Junior Doctors in England Announce Strike Ahead of General Election

Junior Doctors in England Announce Strike Ahead of General Election

Junior doctors in England are set to strike just days before the general election, as their union announced on Wednesday. This action comes amid a prolonged pay dispute with the Conservative government, potentially impacting the final stretch of the campaign.

The British Medical Association (BMA) stated that junior doctors—those who are below specialist and consultant levels—will begin their walkout on June 27, continuing until early July 2. The strike arises from a longstanding disagreement over pay.

On July 4, voters across the UK will head to the polls, with the Labour opposition expected to challenge the ruling Conservative Party’s position.

This strike is the latest in a series of actions by junior doctors over the past 18 months. Their protests have included the longest strike in the 70-year history of Britain’s National Health Service (NHS), lasting six days.

In recent years, various sectors in the UK have experienced walkouts due to decades-high inflation in 2023 and a cost-of-living crisis, prompting workers to demand pay increases to match rising prices.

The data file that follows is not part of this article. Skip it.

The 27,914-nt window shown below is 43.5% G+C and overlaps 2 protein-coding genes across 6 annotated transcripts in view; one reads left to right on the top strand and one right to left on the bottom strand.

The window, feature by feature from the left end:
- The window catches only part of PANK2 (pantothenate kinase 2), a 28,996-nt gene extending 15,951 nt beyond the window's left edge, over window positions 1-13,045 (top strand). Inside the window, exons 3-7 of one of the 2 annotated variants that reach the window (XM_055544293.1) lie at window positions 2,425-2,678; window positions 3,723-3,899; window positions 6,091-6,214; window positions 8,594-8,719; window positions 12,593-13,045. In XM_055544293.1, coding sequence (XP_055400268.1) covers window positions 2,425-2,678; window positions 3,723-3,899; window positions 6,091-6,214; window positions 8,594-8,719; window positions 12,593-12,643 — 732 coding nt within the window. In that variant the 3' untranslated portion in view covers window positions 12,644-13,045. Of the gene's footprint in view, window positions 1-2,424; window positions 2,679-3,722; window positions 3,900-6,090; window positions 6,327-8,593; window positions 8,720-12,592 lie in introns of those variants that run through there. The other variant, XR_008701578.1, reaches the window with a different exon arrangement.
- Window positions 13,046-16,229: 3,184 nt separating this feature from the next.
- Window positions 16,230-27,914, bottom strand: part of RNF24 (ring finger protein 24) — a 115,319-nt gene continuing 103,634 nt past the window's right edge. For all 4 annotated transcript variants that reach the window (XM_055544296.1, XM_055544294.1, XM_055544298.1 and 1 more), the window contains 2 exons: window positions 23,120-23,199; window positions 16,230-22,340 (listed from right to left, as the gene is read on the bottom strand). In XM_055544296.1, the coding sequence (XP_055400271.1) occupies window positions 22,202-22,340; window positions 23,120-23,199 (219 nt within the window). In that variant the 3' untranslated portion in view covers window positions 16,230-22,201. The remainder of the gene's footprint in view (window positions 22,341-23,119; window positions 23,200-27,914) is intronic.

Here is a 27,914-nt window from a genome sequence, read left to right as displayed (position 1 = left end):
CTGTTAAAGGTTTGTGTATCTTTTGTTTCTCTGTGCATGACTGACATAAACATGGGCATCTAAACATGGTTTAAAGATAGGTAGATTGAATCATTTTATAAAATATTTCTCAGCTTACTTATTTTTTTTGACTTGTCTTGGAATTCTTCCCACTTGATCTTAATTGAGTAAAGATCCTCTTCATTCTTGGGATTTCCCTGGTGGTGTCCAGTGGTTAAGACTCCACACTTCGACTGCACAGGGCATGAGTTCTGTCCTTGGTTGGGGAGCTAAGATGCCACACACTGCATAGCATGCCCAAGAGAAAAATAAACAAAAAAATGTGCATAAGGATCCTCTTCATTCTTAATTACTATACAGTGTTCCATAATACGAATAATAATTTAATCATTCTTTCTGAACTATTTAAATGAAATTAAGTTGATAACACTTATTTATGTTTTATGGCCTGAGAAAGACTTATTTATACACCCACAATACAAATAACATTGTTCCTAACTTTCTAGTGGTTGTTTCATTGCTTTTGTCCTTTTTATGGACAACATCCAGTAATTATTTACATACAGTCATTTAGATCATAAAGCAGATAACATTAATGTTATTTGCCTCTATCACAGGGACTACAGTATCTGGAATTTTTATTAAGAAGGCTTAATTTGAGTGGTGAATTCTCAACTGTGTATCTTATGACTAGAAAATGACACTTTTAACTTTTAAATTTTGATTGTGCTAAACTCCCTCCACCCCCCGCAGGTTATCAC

While many pay disputes involving the government, quasi-public agencies, and private sector firms have been resolved, the junior doctors’ dispute remains unresolved. They are demanding a 35 percent “pay restoration” and have indicated their willingness to negotiate.

The UK government, which handles health policy in England, has argued that the doctors’ pay demands are unaffordable given the strain on public finances.

In response to the strike announcement, Health Secretary Victoria Atkins stated that the Conservatives had “made tough decisions to control public spending and reduce inflation.” She also called on the Labour Party to condemn the strike, emphasizing the political tensions surrounding the dispute.

“Labour would be beholden to their union paymasters, leading to increased spending and higher taxes,” Atkins added.

Labour leader Keir Starmer criticized the government’s failure to reach a pay agreement with junior doctors, calling it “unforgivable.”

“Obviously, I don’t want the strike to proceed,” Starmer said while campaigning in western England. “But if we are given the opportunity to serve, it will be our responsibility to resolve this and reach an agreement.”

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